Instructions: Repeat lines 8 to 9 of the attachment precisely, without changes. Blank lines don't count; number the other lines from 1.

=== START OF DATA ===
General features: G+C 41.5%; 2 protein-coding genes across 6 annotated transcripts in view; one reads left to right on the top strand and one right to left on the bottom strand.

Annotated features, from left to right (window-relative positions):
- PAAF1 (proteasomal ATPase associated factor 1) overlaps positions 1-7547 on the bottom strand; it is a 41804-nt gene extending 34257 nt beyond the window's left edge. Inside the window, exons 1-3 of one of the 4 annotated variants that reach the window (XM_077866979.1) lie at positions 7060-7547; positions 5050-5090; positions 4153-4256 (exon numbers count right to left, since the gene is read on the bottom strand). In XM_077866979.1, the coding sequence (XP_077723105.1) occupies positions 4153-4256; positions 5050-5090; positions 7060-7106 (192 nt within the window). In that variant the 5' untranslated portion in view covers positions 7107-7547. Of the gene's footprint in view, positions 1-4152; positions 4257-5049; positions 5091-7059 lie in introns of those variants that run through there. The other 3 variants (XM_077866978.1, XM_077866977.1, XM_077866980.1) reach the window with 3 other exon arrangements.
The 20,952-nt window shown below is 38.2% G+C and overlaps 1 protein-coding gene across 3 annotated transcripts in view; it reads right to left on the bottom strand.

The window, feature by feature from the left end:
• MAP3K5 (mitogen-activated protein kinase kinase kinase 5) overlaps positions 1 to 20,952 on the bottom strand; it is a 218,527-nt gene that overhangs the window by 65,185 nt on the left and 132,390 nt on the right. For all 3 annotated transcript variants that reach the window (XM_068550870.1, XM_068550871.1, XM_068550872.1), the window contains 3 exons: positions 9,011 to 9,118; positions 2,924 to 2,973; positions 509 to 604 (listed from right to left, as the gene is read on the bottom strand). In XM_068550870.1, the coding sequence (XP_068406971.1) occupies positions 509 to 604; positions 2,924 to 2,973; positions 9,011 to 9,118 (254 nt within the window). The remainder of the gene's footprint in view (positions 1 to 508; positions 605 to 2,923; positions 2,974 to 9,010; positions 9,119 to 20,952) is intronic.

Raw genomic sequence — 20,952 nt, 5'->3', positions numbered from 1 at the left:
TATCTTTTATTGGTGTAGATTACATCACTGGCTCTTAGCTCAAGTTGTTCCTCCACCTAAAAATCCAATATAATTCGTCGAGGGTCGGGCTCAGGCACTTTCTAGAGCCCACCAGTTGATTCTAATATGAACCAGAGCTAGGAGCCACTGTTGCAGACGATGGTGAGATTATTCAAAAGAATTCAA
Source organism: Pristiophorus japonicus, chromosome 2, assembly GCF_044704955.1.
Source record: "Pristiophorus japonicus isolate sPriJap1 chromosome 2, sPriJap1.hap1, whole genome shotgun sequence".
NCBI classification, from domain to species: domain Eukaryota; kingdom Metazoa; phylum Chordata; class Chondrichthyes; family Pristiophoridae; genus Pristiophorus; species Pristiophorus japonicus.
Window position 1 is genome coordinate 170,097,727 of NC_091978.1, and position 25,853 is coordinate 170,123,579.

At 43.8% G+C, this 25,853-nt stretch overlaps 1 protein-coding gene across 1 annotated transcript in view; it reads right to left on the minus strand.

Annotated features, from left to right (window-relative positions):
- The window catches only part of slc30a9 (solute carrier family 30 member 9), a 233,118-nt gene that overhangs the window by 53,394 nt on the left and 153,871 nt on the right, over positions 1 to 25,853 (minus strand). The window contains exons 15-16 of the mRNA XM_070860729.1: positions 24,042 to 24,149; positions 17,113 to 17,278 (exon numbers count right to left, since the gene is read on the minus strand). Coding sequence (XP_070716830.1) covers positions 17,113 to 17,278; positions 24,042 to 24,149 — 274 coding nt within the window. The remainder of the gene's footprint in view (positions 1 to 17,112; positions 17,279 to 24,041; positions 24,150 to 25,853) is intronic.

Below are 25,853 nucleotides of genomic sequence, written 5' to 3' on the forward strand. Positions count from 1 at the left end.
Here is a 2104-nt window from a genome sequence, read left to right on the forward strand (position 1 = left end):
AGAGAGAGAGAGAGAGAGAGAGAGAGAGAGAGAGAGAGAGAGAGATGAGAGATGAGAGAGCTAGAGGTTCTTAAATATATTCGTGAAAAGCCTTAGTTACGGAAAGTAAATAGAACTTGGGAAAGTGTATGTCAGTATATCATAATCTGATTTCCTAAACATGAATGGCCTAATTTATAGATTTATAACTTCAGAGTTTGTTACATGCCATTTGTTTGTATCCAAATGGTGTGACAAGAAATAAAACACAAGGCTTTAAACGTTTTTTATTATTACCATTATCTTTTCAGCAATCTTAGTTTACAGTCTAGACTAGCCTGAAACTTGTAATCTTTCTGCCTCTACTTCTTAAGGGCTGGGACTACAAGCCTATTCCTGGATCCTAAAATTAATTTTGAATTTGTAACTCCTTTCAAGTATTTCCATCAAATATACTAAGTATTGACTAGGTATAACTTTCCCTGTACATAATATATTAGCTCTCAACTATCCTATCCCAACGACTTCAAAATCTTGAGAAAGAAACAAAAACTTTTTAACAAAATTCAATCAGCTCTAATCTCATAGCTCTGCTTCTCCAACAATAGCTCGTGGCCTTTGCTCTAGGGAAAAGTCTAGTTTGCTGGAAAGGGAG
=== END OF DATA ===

TATCTTTTATTGGTGTAGATTACATCACTGGCTCTTAGCTCAAGTTGTTCCTCCACCTAAAAATCCAATATAATTCGTCGAGGGTCGGGCTCAGGCACTTTCTAGAGCCCACCAGTTGATTCTAATATGAACCAGAGCTAGGAGCCACTGTTGCAGACGATGGTGAGATTATTCAAAAGAATTCAA
Source organism: Pristiophorus japonicus, chromosome 2, assembly GCF_044704955.1.